Articles Posted in Nebraska Supreme Court

by
The Supreme Court affirmed the award of the Nebraska Workers’ Compensation Court, holding that none of Employee’s contentions on appeal warranted modification of the award. In his petition, Employee sought temporary total disability benefits, vocational rehabilitation, payment of past and future medical bills, and waiting-time penalties and attorney fees. The Supreme Court affirmed, holding that the Workers’ Compensation Court did not err by failing to (1) award permanent disability based on a loss of earning capacity rather than a member impairment rating; (2) award permanent disability based on a twelve-percent member impairment rating rather than a fifteen-percent member impairment rating; (3) award a waiting-time penalty from the date of the injury rather than the date of payment of benefits in August 2016; (4) award Employee out-of-pocket medical expenses; and (5) award reimbursement of vacation time and short-term disability. View "Bower v. Eaton Corp." on Justia Law

by
The Supreme Court vacated in part and dismissed in part the appeal of the dismissal of Appellant’s mandamus action and the cross-appeal of the rejection of Appellee’s sovereign immunity defense, holding that the district court lacked subject matter jurisdiction over Appellant’s mandamus action against Nebraska State Patrol (NSP), a state agency. Appellant filed this mandamus action against NSP seeking an order commanding NSP to remove from the public record information regarding his arrest. The district court rejected NSP’s sovereign immunity defense but dismissed the mandamus action on the grounds that the action was moot and mandamus relief was unavailable because Appellant had an adequate remedy at law. The Supreme Court held that Appellant’s mandamus action was barred by the doctrine of sovereign immunity, and therefore, the district court lacked subject matter jurisdiction over the action. View "State ex rel. Rhiley v. Nebraska State Patrol" on Justia Law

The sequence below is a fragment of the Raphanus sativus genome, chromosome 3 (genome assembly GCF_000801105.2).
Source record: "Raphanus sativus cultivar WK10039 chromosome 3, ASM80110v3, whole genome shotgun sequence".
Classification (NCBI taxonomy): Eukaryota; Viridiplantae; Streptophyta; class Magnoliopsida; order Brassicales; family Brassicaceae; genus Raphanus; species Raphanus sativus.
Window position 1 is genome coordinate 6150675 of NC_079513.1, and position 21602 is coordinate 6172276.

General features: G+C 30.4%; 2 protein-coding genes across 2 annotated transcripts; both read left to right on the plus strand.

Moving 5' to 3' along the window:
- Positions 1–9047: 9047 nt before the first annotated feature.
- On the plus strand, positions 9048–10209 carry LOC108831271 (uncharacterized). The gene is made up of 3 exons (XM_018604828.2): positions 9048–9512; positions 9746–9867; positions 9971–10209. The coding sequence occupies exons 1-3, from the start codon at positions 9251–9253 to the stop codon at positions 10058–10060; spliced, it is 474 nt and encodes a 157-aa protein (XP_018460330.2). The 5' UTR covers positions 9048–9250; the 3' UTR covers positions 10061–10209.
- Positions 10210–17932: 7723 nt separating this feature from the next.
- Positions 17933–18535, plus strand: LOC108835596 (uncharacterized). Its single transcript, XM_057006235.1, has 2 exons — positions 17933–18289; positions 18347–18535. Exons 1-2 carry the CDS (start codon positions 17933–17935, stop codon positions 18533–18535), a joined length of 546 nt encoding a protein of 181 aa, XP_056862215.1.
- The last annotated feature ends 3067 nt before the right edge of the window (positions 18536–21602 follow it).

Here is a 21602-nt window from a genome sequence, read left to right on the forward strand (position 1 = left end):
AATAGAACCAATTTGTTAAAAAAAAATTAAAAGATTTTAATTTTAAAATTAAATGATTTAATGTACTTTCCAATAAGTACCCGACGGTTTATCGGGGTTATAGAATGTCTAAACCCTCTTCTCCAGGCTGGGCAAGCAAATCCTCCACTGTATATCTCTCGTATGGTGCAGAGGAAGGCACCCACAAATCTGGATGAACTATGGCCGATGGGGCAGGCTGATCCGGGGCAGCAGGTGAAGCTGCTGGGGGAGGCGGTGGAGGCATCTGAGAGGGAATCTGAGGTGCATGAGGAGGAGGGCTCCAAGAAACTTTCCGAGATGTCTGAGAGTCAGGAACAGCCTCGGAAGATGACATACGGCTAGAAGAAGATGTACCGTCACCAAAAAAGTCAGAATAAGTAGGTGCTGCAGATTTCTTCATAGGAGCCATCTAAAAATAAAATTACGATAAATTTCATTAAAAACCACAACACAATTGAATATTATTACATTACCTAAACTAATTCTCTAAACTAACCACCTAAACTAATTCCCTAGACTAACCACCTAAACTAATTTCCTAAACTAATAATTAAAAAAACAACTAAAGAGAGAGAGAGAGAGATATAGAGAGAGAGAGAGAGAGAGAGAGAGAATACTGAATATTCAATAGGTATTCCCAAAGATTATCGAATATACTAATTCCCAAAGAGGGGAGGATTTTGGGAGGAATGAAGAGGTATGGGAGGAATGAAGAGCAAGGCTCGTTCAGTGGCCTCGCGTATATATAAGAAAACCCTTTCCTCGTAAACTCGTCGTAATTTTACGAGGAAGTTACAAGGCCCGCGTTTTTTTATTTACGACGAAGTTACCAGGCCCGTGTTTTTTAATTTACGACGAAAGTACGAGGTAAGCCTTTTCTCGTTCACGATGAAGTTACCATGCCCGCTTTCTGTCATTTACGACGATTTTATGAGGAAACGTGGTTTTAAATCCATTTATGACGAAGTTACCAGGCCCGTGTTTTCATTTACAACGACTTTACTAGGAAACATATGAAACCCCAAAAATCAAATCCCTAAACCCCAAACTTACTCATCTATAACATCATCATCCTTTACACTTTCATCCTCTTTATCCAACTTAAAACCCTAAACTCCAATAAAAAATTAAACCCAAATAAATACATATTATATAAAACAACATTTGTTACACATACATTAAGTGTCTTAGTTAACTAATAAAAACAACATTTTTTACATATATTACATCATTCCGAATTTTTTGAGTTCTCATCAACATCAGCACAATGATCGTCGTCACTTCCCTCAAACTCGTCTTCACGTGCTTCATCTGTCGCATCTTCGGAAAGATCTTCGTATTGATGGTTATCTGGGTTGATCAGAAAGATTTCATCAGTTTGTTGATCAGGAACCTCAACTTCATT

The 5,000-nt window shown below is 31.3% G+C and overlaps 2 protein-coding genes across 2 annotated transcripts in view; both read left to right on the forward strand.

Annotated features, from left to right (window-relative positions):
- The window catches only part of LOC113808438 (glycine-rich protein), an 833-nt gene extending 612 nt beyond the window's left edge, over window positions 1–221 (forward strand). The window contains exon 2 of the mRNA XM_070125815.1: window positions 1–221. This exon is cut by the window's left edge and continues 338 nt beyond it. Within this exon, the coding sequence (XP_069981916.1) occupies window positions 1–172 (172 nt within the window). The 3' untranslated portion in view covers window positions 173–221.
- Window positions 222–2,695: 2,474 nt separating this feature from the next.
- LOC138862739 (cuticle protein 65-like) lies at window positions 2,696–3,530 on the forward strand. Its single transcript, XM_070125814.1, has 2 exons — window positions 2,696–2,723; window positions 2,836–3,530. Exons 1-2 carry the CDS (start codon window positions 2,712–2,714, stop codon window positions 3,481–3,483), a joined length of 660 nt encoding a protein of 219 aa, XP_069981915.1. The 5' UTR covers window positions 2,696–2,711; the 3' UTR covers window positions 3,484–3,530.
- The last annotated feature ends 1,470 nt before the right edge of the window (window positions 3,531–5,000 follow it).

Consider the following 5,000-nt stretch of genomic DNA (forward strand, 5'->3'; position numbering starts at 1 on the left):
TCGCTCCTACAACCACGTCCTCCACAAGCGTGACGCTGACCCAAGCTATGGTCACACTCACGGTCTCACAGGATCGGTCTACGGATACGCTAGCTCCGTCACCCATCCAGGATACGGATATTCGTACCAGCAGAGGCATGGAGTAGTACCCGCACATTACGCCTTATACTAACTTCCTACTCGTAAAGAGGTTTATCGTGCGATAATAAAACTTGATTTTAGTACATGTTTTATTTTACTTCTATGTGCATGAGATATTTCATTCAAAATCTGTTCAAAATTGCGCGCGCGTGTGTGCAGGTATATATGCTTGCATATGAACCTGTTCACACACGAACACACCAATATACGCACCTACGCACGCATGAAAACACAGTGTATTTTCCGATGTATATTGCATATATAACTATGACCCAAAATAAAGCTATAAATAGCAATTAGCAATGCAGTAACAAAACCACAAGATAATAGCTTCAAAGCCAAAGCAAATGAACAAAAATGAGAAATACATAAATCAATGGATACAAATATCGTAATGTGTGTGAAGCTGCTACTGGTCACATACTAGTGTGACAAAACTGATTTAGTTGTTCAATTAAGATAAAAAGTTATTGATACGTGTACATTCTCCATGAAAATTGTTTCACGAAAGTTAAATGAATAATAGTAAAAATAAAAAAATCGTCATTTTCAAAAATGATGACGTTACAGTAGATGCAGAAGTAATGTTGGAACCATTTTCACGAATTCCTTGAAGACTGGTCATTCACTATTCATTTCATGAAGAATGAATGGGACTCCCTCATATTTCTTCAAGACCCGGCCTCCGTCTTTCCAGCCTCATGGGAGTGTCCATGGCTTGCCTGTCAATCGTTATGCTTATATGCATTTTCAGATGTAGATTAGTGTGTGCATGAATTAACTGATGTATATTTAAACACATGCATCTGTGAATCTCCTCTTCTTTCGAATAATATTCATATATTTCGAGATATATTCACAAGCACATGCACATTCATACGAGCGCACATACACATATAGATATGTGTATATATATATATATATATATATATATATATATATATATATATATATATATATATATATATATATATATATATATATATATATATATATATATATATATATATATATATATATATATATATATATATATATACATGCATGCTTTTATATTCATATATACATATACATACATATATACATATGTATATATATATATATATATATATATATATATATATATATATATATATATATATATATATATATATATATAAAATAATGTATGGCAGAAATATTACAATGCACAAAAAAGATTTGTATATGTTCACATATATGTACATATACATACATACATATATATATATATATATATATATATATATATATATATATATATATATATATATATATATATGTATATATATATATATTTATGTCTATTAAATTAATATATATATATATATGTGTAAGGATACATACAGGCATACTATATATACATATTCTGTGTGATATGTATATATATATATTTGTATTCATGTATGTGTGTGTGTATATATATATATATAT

by
The Supreme Court affirmed the decision of the Workers’ Compensation Court determining that Appellant’s injuries did not “arise out of” his employment, holding that Appellant’s assignment of error on appeal was without merit because he waived his argument by failing to present it to the compensation court. At trial, Appellant argued only that his injury arose out of employment because his fall, which resulted in injuries, resulted from a risk of employment. On appeal, however, Appellant argued that his injury arose out of employment under the “increased-danger” rule. The Supreme Court held that the trial court did not commit plain error by not applying the increased-danger rule, and Appellant waived his argument on appeal by failing to present it to the compensation court. View "Maroulakos v. Walmart Associates, Inc." on Justia Law

by
The Supreme Court reaffirmed that the language of the Administrative Procedure Act (APA) directing that proceedings from review of actions taken by Nebraska administrative agencies or political subdivisions be instituted by filing a petition in the “district court of the county where the action is taken,” see Neb. Rev. Stat. 84-917(2)(a)(i), requires that a petition for review be filed in the district court of the county in which the first adjudicated hearing of a disputed claim took place. The petition for review in this case was not filed in the district court of the county where the first adjudicated hearing was held. The district court dismissed the petition for lack of subject matter jurisdiction. The Supreme Court affirmed, holding that Appellants did not seek review in the manner provided by statute, and therefore, the district court did not acquire jurisdiction. View "Estate of Schluntz v. Lower Republican Natural Resources District" on Justia Law

by
The Supreme Court affirmed the order of the separate juvenile court of Lancaster County that the Nebraska Department of Health and Human Services (DHHS) arrange and pay for Paxton H., a juvenile in its care and custody, to receive mental health services at a facility in Kansas, holding that the juvenile court’s order was in Paxton’s best interests. On appeal, DHHS acknowledged that Paxton required certain services but that it was not in his best interests to participate in a transition program several hours from his parents’ home. Instead, DHHS asserted that it would be better for Paxton to receive local services in Nebraska. The Supreme Court disagreed, holding that the juvenile court did not err in ordering DHHS to arrange and pay for Paxton to receive services at the Kansas facility. View "In re Paxton H." on Justia Law